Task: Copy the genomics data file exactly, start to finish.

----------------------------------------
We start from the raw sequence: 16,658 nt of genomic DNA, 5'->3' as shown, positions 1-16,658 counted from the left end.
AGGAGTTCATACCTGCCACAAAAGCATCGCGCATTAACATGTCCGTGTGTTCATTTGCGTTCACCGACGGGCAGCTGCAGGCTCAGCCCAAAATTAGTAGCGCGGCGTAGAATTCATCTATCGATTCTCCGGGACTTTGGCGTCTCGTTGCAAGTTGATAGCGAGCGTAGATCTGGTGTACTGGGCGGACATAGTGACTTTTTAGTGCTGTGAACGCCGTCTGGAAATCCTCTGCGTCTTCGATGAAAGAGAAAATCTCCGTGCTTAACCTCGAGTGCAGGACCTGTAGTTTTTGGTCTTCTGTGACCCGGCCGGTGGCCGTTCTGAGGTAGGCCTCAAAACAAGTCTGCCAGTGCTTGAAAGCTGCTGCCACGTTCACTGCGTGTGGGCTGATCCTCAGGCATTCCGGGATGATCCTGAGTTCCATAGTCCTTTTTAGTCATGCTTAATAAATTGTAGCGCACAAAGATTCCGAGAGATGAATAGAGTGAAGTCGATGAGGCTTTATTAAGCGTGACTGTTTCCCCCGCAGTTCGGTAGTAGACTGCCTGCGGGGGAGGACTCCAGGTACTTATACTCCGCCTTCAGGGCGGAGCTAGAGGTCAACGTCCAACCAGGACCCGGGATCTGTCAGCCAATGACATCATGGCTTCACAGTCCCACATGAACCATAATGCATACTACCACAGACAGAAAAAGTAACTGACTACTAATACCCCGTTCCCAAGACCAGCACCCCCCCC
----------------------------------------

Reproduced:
We start from the raw sequence: 16,658 nt of genomic DNA, 5'->3' as shown, positions 1-16,658 counted from the left end.
AGGAGTTCATACCTGCCACAAAAGCATCGCGCATTAACATGTCCGTGTGTTCATTTGCGTTCACCGACGGGCAGCTGCAGGCTCAGCCCAAAATTAGTAGCGCGGCGTAGAATTCATCTATCGATTCTCCGGGACTTTGGCGTCTCGTTGCAAGTTGATAGCGAGCGTAGATCTGGTGTACTGGGCGGACATAGTGACTTTTTAGTGCTGTGAACGCCGTCTGGAAATCCTCTGCGTCTTCGATGAAAGAGAAAATCTCCGTGCTTAACCTCGAGTGCAGGACCTGTAGTTTTTGGTCTTCTGTGACCCGGCCGGTGGCCGTTCTGAGGTAGGCCTCAAAACAAGTCTGCCAGTGCTTGAAAGCTGCTGCCACGTTCACTGCGTGTGGGCTGATCCTCAGGCATTCCGGGATGATCCTGAGTTCCATAGTCCTTTTTAGTCATGCTTAATAAATTGTAGCGCACAAAGATTCCGAGAGATGAATAGAGTGAAGTCGATGAGGCTTTATTAAGCGTGACTGTTTCCCCCGCAGTTCGGTAGTAGACTGCCTGCGGGGGAGGACTCCAGGTACTTATACTCCGCCTTCAGGGCGGAGCTAGAGGTCAACGTCCAACCAGGACCCGGGATCTGTCAGCCAATGACATCATGGCTTCACAGTCCCACATGAACCATAATGCATACTACCACAGACAGAAAAAGTAACTGACTACTAATACCCCGTTCCCAAGACCAGCACCCCCCCC